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Israel court convicts Fatah leader of murder

Marwan Barghouti disputes court's authority

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Marwan Barghouti
Crime, Law and Justice

JERUSALEM (CNN) -- An Israeli court Thursday convicted popular Fatah leader Marwan Barghouti on three counts of murder and one count of attempted murder.

The trial, held in Tel Aviv, began in August 2003. Israeli Judge Sarah Sirotta scheduled his sentencing for June 6.

Barghouti was convicted of killing five people in three separate attacks: a 2001 attack that killed a Greek orthodox monk in the West Bank; a 2002 attack at Givat Zeev that killed an Israeli; and the Tel Aviv Seafood Market restaurant attack last year that killed three people.

The attempted murder charge stemmed from a car bomb that prematurely exploded.

Prosecutor Devorah Chen asked the court to hand down five life terms for each person killed in the attacks.

The court said prosecutors did not have enough evidence to link Barghouti to 33 other charges.

Raising his cuffed hands in defiance, Barghouti refused to respond directly to the court's verdict and disputed the court's authority.

"This is a court of occupation that I do not recognize," he said.

Israel accuses Barghouti of heading several militant groups in the West Bank, including the Al Aqsa Martyrs Brigades, a militant offshoot of Palestinian leader Yasser Arafat's Fatah movement. The U.S. State Department has designated it as a foreign terrorist organization.

Israel also says Barghouti took orders from Arafat, and is not the political activist he claimed to be.

In her ruling, Sirotta indirectly implicated the Palestinian leader. "Arafat would never give explicit orders for this or that attack, but he let it be known when the timing would be right," she said.

The trial of Barghouti, 43, has been closely watched because of his popularity with Palestinians.

Barghouti, fluent in Hebrew because of his time in Israeli jails, was touted by Israeli leaders at one point as a Palestinian leader they could deal with.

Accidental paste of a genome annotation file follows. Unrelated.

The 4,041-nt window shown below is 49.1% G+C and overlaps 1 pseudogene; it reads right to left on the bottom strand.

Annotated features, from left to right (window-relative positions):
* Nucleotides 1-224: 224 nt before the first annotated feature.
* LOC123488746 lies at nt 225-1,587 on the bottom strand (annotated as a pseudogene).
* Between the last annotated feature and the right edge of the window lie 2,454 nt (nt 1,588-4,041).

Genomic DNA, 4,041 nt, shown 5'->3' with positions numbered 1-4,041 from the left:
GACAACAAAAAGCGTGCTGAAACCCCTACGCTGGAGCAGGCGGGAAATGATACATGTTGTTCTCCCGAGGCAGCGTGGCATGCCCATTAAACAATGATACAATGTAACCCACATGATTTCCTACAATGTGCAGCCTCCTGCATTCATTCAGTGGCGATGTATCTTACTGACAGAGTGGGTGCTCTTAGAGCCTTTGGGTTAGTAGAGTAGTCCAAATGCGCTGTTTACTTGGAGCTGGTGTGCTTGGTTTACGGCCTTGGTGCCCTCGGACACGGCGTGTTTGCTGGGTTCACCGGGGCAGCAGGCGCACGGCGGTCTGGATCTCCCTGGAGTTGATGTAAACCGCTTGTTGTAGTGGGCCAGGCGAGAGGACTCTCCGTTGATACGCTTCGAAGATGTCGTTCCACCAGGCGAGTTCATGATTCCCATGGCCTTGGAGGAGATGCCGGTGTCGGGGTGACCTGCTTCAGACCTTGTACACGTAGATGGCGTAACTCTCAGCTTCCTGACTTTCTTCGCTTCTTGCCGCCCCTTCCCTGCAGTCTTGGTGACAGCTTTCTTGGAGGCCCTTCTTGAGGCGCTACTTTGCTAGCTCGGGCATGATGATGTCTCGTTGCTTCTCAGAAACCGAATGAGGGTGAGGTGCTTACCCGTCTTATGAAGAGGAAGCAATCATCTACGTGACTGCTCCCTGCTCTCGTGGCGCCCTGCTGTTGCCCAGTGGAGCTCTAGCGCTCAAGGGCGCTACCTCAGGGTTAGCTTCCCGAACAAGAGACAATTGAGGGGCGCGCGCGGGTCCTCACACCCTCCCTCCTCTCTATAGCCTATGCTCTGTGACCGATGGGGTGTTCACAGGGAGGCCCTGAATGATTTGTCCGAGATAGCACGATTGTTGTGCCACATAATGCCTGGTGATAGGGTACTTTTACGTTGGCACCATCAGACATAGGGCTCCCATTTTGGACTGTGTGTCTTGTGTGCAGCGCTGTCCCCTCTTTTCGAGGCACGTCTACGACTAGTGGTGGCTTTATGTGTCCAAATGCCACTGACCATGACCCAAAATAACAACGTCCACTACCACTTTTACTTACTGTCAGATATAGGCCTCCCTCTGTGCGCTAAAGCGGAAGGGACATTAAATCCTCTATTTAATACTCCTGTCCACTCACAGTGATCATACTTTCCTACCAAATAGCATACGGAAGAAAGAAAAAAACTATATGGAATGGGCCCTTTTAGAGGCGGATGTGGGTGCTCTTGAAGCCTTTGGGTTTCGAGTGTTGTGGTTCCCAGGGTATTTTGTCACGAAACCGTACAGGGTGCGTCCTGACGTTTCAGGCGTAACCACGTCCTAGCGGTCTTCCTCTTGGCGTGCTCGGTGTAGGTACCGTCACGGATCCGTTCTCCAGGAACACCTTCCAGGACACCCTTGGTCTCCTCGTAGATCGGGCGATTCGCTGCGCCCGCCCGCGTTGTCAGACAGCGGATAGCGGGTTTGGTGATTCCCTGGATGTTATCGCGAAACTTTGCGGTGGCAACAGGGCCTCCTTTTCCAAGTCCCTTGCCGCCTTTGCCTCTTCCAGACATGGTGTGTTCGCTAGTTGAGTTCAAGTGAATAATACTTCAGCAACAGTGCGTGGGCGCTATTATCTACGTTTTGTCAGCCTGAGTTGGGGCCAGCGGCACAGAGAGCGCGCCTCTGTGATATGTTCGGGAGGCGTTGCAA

At least some West Bank leaders have suggested he could be a successor to Arafat and polls taken on the West Bank show his popularity has been growing since his arrest.

Barghouti has refused throughout the process to recognize the authority of the Israeli court to try him. Barghouti has said he is not subject to the court's jurisdiction because he is a member of the Palestinian legislature.

He gave the following statement, after he was convicted: "If I am to be in jail, I assure you that is not important. Dying in jail is not important. My day of freedom will come when the entire Palestinian people will be released from Israeli occupation.

"I tell the Israeli public to decide: Either we have a state of all the citizens or you give us a state of our own.

"In principle, I am against killing innocents on either side. It helps nothing, but this is also the fault of the state of Israel.

"Those same Israelis who oppose the occupation do so for the sake of Israel, not for the Palestinian people.

"Take Gaza for example, in four years, just one suicide bomber has come from there, so what is Israel doing in Gaza? If Sharon leaves Gaza, the entire situation will change."

In London, Rawhi Fattouh, speaker of the Palestinian Legislative Council, branded the trial political.

"Israel has no right to bring to trial a Palestinian politician, elected by the Palestinian people. He's a Palestinian leader," Fattouh said.

"This is a political trial -- to the Palestinian people, to the Palestinian Authority and to everything that is going on in the Palestinian Territories. Baghouti is innocent, all the allegations directed against him are untrue. This is a political trial."

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